TRY SCORING IN THE 2011 RUGBY WORLD CUP AND 2010/11 WELSH PRINCIPALITY PREMIERSHIP
University of Wales Institute Cardiff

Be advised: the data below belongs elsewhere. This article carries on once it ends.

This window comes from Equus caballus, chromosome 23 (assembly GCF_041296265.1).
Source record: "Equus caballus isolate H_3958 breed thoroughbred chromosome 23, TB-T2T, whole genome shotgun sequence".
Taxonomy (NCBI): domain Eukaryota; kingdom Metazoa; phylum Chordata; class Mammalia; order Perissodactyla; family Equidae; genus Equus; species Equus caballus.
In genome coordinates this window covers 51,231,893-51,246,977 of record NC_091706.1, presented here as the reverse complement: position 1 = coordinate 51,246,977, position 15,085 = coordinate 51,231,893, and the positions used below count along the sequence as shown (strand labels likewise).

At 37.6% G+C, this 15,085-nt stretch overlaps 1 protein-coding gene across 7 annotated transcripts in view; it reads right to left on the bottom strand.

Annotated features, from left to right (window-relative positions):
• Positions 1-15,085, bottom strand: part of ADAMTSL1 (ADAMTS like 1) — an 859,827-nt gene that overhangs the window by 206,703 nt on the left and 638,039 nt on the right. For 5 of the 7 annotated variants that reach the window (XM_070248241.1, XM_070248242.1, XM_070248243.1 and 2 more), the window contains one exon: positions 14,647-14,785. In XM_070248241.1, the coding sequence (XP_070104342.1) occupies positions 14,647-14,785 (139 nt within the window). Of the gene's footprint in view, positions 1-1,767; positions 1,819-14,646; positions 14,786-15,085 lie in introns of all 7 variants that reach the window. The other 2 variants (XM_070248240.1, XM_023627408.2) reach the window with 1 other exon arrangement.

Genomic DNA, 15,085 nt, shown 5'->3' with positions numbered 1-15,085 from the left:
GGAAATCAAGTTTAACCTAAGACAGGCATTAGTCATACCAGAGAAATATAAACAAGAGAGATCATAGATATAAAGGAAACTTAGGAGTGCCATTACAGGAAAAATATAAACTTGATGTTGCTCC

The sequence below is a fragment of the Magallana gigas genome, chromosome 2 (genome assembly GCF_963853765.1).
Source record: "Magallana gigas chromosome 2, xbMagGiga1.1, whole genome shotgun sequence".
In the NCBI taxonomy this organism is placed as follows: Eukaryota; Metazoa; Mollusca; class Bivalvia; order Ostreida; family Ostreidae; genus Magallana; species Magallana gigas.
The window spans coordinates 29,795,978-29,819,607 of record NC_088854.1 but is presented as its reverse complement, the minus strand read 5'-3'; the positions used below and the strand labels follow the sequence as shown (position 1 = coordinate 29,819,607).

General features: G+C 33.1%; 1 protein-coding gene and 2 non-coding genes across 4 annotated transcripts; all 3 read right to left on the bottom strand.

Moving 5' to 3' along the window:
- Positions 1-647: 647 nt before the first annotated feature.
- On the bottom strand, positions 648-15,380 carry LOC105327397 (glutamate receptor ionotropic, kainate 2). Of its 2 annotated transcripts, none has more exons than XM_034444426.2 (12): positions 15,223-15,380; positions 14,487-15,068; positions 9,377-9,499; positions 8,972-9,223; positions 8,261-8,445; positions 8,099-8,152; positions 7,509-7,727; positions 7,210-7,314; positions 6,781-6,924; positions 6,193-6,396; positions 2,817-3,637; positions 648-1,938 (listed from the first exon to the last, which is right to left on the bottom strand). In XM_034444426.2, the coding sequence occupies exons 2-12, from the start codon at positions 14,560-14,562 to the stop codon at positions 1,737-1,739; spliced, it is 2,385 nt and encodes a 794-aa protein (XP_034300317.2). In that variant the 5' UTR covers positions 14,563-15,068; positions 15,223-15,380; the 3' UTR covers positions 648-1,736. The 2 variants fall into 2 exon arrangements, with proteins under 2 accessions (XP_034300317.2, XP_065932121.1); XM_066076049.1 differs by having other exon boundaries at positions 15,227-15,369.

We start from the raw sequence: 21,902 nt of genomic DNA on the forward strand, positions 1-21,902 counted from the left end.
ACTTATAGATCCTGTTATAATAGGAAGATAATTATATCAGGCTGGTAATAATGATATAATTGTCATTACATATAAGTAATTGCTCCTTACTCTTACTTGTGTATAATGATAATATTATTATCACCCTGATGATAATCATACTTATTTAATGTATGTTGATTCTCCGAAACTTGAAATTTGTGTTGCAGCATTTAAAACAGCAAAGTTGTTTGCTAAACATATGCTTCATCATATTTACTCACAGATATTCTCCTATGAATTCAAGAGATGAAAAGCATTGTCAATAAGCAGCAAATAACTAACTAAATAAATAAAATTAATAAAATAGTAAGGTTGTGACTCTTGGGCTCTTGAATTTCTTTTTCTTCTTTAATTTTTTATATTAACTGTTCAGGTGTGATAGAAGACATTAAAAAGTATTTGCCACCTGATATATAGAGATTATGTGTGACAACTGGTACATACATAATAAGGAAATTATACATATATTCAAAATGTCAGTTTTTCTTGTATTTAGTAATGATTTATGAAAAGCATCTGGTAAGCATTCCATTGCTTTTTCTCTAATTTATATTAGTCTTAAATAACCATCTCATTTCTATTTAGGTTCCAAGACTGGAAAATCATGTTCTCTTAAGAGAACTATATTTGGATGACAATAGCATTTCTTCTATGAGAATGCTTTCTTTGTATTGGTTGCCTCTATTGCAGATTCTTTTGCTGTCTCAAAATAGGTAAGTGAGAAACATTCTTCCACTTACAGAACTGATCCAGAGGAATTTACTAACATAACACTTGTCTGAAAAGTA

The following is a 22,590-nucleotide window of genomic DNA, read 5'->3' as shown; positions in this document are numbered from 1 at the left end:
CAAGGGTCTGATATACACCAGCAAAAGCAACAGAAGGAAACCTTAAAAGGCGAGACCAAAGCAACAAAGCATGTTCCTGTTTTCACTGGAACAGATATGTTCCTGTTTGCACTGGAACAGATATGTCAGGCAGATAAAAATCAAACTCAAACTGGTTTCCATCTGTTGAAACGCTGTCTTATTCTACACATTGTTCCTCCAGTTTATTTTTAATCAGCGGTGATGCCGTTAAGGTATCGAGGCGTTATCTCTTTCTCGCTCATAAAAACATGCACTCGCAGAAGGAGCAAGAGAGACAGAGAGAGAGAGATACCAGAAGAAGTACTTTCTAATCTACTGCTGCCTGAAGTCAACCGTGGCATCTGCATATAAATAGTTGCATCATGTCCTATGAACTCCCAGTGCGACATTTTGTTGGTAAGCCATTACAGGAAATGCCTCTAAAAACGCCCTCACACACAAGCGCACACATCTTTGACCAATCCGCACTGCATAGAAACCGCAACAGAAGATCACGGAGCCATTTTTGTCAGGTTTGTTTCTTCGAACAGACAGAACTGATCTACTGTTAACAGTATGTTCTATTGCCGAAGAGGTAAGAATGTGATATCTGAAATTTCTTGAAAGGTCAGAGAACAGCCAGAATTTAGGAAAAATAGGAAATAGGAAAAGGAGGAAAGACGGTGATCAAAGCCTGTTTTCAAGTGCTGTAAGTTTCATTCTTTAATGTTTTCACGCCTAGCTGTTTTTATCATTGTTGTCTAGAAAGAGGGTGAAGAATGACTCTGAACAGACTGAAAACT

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Try scoring is fundamental to success in rugby union (Laird and Lorimer, 2004; IRB, 2011). Therefore the intention of this study was to understand which variables are consistently involved when try scoring occurs at different competition levels. The performance indicators analysed were derived from previous literature (Sasaki et al., 2007; Laird and Lorimer, 2004), and clustered into grouping variables including the quality of try scoring and opposition teams, origin and area of initial possession, changes in possession, final origin and area, the number of phases, passes, offloads and kicks as well as the total and final possession length. 250 tries from matches in the 2011 Rugby World Cup (n=48) and an equal number of tries from 2010/11 Welsh Principality Premiership matches (n=41) were analysed in lapsed-time using SportsCode Elite software. Intra-operator reliability tests were conducted on the labels mode template designed, with all variables establishing very good strengths (>0.8) of agreement from Kappa and Weighted Kappa tests. Parametric statistical testing found that there was a significant difference (p<0.01) in the mean final possession time between competition levels. The study identified that coherent with previous research, the lineout was the predominant origin of possession (36.4% World Cup and 28.4% Welsh Premiership). The Market Basket Analysis data mining technique was undertaken to ascertain which groupings of variables provided the best prediction for try scoring. In both the competitions the combination of less than 3 phases and passes, with the initial possession originating from the orange area had significant strength of agreements and high supporting samples (0.976 and 26 samples World Cup and 0.978 and 25 samples Welsh Premiership). The research concluded that higher strength of agreements for offloading and kicking variables were found for the World Cup competition than in the Welsh Premiership. There were a variety of multivariable combinations that increase the probability of a try being scored in both competitions, however there was not a guaranteed combination of variables that would lead to a try in either competition.
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